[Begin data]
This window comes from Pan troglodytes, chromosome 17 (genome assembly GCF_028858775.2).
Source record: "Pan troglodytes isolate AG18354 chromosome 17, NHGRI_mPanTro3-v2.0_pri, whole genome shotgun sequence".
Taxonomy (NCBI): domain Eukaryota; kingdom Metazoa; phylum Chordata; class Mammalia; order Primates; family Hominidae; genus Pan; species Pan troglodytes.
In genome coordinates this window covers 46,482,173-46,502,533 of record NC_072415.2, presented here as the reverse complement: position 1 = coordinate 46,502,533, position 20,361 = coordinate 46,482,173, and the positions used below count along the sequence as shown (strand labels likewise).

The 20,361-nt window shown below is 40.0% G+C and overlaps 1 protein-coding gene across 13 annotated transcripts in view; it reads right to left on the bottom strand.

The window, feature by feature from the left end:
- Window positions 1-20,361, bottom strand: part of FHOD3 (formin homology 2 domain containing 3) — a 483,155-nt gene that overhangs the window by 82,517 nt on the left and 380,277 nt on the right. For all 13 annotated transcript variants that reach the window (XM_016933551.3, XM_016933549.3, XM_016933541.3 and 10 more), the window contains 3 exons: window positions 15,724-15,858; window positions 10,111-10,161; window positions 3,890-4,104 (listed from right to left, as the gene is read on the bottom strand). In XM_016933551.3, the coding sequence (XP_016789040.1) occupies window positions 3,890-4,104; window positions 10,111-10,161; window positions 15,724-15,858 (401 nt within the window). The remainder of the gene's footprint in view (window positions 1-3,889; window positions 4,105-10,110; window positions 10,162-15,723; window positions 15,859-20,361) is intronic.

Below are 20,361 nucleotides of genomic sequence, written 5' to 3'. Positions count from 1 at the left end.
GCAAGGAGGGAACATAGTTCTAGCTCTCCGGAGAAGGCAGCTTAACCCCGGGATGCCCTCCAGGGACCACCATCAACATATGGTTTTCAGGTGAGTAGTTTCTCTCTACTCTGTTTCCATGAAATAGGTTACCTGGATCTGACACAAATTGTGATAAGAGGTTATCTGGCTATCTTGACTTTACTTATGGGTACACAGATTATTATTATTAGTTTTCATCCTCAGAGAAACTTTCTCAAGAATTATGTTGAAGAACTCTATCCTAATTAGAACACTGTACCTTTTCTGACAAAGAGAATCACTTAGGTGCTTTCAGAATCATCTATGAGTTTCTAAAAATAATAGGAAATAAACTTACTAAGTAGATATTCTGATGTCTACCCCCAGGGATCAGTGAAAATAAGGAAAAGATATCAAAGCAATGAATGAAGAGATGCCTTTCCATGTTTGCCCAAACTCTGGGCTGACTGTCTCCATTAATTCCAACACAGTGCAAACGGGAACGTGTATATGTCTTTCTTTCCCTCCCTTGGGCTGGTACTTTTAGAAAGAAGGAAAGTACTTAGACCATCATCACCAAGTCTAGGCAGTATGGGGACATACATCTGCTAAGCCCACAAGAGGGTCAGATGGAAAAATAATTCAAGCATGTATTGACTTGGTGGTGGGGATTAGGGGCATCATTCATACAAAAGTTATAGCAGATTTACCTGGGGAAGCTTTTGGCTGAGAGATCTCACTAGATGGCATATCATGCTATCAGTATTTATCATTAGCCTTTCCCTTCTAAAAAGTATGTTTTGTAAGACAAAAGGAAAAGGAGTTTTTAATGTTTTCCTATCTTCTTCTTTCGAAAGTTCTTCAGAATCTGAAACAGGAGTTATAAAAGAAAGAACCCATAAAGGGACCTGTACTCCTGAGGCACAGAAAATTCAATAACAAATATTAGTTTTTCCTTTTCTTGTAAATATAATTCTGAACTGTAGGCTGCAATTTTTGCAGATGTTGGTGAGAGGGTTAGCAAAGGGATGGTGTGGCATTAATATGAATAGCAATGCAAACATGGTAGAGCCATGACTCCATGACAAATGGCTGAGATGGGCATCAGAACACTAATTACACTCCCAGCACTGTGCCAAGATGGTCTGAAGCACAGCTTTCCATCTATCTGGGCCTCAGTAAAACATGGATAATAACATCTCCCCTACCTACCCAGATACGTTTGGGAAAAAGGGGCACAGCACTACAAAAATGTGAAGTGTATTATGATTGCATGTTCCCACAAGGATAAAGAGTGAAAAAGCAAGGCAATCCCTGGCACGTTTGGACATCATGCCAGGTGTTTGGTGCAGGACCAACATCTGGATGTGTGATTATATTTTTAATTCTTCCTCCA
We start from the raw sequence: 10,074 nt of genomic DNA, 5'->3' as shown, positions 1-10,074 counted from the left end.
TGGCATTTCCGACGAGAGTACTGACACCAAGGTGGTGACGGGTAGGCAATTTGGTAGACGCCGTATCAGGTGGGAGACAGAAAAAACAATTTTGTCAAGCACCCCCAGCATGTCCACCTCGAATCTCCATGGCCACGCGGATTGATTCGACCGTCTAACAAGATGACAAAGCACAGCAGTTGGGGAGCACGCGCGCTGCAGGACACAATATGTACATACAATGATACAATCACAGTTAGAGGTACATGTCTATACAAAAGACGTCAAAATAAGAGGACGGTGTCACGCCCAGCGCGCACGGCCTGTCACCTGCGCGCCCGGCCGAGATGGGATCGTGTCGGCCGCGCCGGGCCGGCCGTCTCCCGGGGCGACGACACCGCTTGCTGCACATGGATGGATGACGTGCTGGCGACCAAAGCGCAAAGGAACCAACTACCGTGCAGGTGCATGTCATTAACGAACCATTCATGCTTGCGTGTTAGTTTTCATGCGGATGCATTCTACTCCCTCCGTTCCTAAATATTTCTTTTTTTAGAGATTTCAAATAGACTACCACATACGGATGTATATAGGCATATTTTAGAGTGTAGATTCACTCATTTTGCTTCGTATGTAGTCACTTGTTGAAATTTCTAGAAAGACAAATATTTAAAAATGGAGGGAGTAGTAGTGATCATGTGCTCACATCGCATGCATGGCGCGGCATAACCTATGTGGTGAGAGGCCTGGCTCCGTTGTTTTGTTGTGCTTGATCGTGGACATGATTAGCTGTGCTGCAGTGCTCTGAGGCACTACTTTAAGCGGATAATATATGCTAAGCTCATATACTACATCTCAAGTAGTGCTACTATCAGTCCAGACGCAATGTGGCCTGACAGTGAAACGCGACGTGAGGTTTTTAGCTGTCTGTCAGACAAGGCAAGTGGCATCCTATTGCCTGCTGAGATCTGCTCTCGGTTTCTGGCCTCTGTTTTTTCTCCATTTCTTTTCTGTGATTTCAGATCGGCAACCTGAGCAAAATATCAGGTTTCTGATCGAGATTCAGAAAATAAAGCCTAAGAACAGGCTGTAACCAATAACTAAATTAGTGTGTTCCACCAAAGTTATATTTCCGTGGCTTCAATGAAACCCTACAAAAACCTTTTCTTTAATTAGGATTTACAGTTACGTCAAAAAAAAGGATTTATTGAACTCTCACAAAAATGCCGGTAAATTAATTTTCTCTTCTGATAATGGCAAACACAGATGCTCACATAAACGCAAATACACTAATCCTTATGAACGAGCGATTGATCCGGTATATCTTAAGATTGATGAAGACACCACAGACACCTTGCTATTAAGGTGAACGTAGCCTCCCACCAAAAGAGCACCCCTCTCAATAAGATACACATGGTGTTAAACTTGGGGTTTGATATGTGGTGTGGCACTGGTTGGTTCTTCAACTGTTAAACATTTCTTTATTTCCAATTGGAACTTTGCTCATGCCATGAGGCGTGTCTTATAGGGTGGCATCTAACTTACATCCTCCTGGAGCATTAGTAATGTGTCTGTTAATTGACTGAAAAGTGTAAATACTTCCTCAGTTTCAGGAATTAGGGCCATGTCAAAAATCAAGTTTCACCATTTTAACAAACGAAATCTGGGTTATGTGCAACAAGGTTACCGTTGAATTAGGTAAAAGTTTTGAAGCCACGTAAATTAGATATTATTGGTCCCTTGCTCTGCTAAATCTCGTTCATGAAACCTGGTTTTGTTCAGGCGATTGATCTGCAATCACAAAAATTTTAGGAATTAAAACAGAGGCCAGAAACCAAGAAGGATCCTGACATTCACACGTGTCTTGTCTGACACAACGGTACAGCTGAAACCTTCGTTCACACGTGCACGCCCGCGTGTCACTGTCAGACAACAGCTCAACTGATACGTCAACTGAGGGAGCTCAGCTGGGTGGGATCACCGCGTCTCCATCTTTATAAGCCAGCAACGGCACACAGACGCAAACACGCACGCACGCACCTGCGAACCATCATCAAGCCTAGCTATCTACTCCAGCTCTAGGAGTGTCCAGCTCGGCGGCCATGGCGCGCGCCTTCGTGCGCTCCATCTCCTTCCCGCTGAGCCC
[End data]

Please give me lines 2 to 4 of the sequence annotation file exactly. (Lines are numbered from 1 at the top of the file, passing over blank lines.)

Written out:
Source record: "Pan troglodytes isolate AG18354 chromosome 17, NHGRI_mPanTro3-v2.0_pri, whole genome shotgun sequence".
Taxonomy (NCBI): domain Eukaryota; kingdom Metazoa; phylum Chordata; class Mammalia; order Primates; family Hominidae; genus Pan; species Pan troglodytes.
In genome coordinates this window covers 46,482,173-46,502,533 of record NC_072415.2, presented here as the reverse complement: position 1 = coordinate 46,502,533, position 20,361 = coordinate 46,482,173, and the positions used below count along the sequence as shown (strand labels likewise).